Six in ten people in the United States are overweight, with a third crossing the boundary into obesity. The extra weight leads to at least 100,000 deaths annually. Obese people are at a much higher risk for heart attacks, strokes, diabetes, arthritis and some cancers.
Doctors call people obese if their weight in kilograms is more than 30 times bigger than their height in meters squared. This is known as a high body mass index, or BMI.
Even kids are getting fatter. Nineteen percent of children between the ages of 6 and 11 are overweight, up from 4% in the 1970s. Doctors are turning to intensive behavioral therapy to try to keep these children from gaining more weight.
The economic cost of all this extra fat is immense. Direct medical costs are easiest to calculate, coming in at $93 billion, or 9 percent, of our national medical bill. But there are other costs as well that are harder to pin down.
"There's a tremendous social cost to obesity," says David Allison, an obesity researcher at the University of Alabama at Birmingham. "Obese people are less likely to be given jobs, they're waited on more slowly, they're less likely to be given apartments, they're less likely to be sent to college by their parents."
Obese people miss more work, costing employers something on the order of $4 billion. Because people are fatter, airlines spend more on jet fuel, and the obese themselves spend more on gas. But these tend to be hidden from consumers themselves. Many researchers believe that it's actually cheaper, in our fast-food society, to eat a high-fat, high-calorie diet than it is to stay slim. Supersizing a meal at McDonald's, Burger King or Kentucky Fried Chicken costs a consumer only 67 cents out of pocket. But after health costs and the price of extra gasoline are factored in, for some people, the price of the meal may have been effectively doubled.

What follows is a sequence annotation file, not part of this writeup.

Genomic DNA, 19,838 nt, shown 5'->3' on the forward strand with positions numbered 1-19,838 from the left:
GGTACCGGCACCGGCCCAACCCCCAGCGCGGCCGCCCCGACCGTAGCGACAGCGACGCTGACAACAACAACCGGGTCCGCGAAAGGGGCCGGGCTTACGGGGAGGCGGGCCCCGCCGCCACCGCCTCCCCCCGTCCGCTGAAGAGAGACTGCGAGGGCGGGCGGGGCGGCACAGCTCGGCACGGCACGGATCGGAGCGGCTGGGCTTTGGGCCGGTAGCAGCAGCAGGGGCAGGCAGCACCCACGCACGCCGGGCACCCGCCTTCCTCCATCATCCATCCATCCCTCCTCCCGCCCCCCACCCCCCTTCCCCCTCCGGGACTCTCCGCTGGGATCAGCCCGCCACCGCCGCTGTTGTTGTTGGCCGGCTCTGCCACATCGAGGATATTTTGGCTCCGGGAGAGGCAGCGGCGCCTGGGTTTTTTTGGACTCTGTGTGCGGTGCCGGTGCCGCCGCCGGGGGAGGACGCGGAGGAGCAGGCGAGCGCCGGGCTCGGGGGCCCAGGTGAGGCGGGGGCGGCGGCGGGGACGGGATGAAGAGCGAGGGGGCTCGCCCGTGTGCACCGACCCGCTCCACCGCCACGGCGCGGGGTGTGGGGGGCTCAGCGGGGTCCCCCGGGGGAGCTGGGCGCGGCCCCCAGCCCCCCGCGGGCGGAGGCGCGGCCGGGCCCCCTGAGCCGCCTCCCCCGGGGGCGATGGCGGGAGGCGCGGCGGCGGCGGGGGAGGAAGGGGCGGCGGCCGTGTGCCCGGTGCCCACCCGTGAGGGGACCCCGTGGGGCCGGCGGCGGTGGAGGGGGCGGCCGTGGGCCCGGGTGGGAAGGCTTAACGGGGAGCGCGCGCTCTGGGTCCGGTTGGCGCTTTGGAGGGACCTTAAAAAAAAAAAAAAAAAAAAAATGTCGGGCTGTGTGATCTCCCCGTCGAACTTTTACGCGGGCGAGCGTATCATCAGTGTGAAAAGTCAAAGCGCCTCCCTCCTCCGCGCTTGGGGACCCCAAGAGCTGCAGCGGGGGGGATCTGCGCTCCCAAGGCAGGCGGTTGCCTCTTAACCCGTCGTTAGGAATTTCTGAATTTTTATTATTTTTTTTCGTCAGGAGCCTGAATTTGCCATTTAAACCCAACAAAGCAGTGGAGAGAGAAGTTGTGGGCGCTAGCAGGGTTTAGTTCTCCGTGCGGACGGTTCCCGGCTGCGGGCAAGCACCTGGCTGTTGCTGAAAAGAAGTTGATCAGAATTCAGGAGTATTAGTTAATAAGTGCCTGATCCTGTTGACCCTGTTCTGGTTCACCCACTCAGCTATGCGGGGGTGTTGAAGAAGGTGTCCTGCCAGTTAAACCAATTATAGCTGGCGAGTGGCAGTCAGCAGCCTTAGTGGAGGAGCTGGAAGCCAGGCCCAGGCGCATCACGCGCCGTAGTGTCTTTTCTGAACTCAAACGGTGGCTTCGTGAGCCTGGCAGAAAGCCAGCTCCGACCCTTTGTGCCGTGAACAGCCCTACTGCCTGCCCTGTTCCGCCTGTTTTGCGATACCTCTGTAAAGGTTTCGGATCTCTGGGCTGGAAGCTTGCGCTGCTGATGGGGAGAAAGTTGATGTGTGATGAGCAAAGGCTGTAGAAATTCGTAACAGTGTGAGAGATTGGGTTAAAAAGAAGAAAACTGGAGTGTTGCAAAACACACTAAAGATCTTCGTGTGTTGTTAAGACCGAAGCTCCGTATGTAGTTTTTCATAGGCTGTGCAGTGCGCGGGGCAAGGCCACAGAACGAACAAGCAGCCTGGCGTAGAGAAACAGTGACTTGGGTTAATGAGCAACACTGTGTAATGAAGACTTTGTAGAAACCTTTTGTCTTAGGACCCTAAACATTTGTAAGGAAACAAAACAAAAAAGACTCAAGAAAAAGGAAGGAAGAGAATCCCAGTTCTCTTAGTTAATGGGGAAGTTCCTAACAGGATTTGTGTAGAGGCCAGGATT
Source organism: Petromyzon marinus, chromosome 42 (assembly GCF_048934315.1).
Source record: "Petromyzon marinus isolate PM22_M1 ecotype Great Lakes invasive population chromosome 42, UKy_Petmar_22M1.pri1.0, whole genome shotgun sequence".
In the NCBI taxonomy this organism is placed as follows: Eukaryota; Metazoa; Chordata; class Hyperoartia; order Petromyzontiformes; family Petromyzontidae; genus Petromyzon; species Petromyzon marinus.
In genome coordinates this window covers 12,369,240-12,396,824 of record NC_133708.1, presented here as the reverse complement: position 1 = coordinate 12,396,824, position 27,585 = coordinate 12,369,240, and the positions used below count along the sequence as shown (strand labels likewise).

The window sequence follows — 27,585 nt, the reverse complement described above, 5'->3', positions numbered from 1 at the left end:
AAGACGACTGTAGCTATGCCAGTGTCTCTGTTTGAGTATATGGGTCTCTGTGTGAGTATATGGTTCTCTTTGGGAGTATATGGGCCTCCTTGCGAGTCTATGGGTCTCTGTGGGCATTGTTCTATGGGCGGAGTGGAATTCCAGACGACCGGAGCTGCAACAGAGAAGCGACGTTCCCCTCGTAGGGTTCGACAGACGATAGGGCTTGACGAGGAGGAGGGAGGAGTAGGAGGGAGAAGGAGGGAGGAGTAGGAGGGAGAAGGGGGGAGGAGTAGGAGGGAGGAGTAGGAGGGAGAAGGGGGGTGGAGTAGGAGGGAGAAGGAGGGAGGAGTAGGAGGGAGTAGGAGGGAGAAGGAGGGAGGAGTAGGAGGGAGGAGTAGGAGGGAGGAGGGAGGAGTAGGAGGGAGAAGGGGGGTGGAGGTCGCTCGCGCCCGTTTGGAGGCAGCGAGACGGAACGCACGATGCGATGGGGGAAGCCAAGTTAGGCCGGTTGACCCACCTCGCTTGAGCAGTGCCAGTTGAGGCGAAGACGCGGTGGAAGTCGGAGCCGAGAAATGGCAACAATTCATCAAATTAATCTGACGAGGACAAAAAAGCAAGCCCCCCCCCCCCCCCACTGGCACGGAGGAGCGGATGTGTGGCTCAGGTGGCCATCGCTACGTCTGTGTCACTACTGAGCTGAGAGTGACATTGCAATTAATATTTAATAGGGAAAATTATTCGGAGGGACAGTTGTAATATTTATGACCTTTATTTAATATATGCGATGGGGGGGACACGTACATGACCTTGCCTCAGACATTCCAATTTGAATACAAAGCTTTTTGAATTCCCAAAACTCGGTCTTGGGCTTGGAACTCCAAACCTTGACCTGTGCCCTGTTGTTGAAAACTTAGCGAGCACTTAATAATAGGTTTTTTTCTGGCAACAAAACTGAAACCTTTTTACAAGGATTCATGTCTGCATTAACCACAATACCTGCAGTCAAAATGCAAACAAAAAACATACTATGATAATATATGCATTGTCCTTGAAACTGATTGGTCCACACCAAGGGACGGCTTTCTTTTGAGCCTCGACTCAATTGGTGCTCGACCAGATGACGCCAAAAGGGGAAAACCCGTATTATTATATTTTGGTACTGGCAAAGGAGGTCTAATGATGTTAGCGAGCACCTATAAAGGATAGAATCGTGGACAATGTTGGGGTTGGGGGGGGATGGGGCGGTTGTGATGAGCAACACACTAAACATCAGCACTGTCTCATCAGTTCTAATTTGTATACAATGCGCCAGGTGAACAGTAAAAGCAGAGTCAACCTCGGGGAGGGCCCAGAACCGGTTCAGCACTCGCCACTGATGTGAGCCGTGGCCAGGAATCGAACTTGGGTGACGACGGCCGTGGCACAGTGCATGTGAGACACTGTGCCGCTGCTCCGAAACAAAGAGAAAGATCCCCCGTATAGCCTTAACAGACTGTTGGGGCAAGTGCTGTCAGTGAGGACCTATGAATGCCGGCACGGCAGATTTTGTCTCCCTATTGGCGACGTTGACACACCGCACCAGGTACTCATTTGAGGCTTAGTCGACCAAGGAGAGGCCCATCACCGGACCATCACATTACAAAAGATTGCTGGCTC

Eric Finkelstein, a health economist at the nonprofit RTI Institute who has done extensive work with the Centers for Disease Control to measure the health costs of obesity, worries that there are no incentives for employers to deal with the expanding waistlines of their workers.
The reason: The average employee only stays at a job for 4.5 years, and it actually takes far longer for health problems due to being overweight to emerge. Unless a company holds onto its employees for decades and gives them great health benefits — such as, say, General Motors — it won't reap the benefits of helping employees lose weight.
Moreover, Finkelstein says, employers never pay most obesity costs. Instead, they get passed onto the government through Medicare. Finkelstein will lay out this argument in a forthcoming article in the North Carolina Medical Journal.
"Obese people cost lots of money," he says. "But young obese people really don't cost much at all. Why should an employer invest in obesity prevention to save Medicare money?"
To make matters worse, Finkelstein says, there is very little employers could do to prevent obesity in a world where people aren't stuck at a single job. He estimates that 9 percent of Americans are eligible for bariatric surgery, in which the stomach is tied off to make it smaller. (The procedure is probably best known for slimming celebs such as weatherman Al Roker and singer Carni Wilson.) But even that would cost most employers more than they would save.
One speculative solution: In surveys, people have said that they would be willing to lose 10 pounds — and keep it off — if they were paid $225. If people can't see the savings of staying slim, maybe the solution is to make their pocketbooks heavier.